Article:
Sentencing spotlight shines a light on rape
Latest sentencing data from the Queensland Sentencing Advisory Council shows 2,222 offenders were sentenced for rape in Queensland between 2005–06 and 2020–21.
The Council’s latest Sentencing Spotlight on rape also reveals that the number of cases sentenced for rape showed an increasing trend since 2013–14.
Council Chair and former judge Mr John Robertson said that, although there had been an increase in sentenced cases, the number of offences committed was likely to be higher.
‘Rape, like other forms of sexual offending, is often an underreported crime so it’s important to remember that this data reflects the number of cases being sentenced, not
the rate of offending,’ Mr Robertson said.
‘This increase in sentenced cases might reflect a higher reporting rate, which in turn could lead to more convictions.’
According to the Sentencing Spotlight, 98.7% of adult offenders received a custodial penalty, with an average prison sentence of 6.6 years.
‘Close to one in 5 prison sentences were for a period of 9 years or more, including life sentences,’ Mr Robertson said.
‘The level of psychological trauma that this offence causes survivors is immeasurable, which is why it carries a maximum penalty of life imprisonment.
Mr Robertson said that courts consider many factors when handing down a sentence.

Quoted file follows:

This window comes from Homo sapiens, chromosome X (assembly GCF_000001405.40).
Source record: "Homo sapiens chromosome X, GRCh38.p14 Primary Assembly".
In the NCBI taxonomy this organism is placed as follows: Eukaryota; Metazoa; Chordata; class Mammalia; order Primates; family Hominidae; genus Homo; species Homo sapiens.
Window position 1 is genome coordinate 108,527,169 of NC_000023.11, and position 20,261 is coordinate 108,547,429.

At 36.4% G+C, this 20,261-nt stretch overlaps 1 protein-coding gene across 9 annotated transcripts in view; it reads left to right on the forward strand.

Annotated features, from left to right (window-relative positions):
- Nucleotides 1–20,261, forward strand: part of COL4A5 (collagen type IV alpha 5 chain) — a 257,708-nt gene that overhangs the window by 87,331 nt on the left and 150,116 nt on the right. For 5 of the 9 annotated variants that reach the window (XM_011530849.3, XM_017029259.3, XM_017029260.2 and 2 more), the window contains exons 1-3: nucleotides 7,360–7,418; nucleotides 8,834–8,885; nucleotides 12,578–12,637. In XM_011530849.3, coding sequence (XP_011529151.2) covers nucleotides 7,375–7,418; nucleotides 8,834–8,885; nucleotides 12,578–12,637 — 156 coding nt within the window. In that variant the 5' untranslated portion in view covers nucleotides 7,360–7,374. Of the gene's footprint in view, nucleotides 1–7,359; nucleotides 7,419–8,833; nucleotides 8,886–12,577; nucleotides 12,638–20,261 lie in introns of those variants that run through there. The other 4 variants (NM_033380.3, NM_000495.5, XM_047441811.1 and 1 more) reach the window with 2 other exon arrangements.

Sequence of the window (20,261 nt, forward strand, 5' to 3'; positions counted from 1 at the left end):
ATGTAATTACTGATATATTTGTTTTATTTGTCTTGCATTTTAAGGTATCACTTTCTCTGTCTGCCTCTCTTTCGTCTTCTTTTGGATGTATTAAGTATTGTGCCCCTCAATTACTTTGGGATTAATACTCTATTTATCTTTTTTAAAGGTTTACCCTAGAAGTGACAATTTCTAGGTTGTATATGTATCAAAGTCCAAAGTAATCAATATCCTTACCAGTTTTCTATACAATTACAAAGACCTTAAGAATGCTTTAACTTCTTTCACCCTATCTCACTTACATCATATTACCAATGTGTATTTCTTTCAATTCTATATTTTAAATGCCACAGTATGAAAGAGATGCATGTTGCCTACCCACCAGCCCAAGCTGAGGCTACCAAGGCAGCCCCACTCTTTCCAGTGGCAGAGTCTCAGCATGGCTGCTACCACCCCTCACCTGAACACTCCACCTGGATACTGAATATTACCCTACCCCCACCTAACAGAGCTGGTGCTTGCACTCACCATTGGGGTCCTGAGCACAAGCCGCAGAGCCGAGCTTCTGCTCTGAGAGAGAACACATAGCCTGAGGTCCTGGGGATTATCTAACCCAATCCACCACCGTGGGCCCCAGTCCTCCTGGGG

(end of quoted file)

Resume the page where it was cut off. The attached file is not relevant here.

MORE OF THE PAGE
‘These include the vulnerability of the victim, nature of the offence, the relationship between the offender and victim and whether the offence was committed in the company of others.’
Almost all (just under 99%) of offenders sentenced for rape were male, with an average age of 31 years.
Close to one third of all rape offences from 2016-17 to 2020-21 were classified as domestic violence offences.
The Sentencing Spotlight on rape is the latest report in the Council’s Sentencing Spotlight series, which presents Queensland-specific data on sentencing outcomes for a variety of difference offences.
‘This month is Sexual Violence Awareness Month so it’s particularly timely that we shed light on sentencing trends and data about cases involving rape,’ Mr Robertson said.
‘Of course, this important data only tells part of the story and needs to be considered within the broader context of issues impacting the reporting and prosecution of these offences.’
- Earlier this year, the Council made recommendations to reform Queensland’s Serious Violent Offences scheme, including that the scheme should apply presumptively to listed offences, including rape, resulting in a sentence of greater than 5 years (a declaration is currently mandatory for sentences of 10 years or more, but discretionary for sentences of 5 years or more, but less than 10 years). Whether an offence is declared convicted of a Serious Violent Offence affects the minimum time the person must spend in custody before being eligible for release on parole. The Council’s report The '80 per cent Rule': The Serious Violent Offences Scheme in the Penalties and Sentences Act 1992 (Qld) was delivered to the Attorney-General on 12 May 2022.
- Location-based data in this Sentencing Spotlight is reported by location of the sentencing court. The regions are based on those used by the Department of Education.
- The definition of rape was significantly broadened in 2000 to capture other forms of non-consensual penetrative acts in addition to carnal knowledge. With the exception of a small proportion of offences committed prior to these legislative changes (5.8%), the sentencing outcomes reported on in this Sentencing Spotlight, including average sentences, are for offences falling within the current definition of rape.
Contact: Hayley Carter / Steph Martlew
Phone: 0459 887 077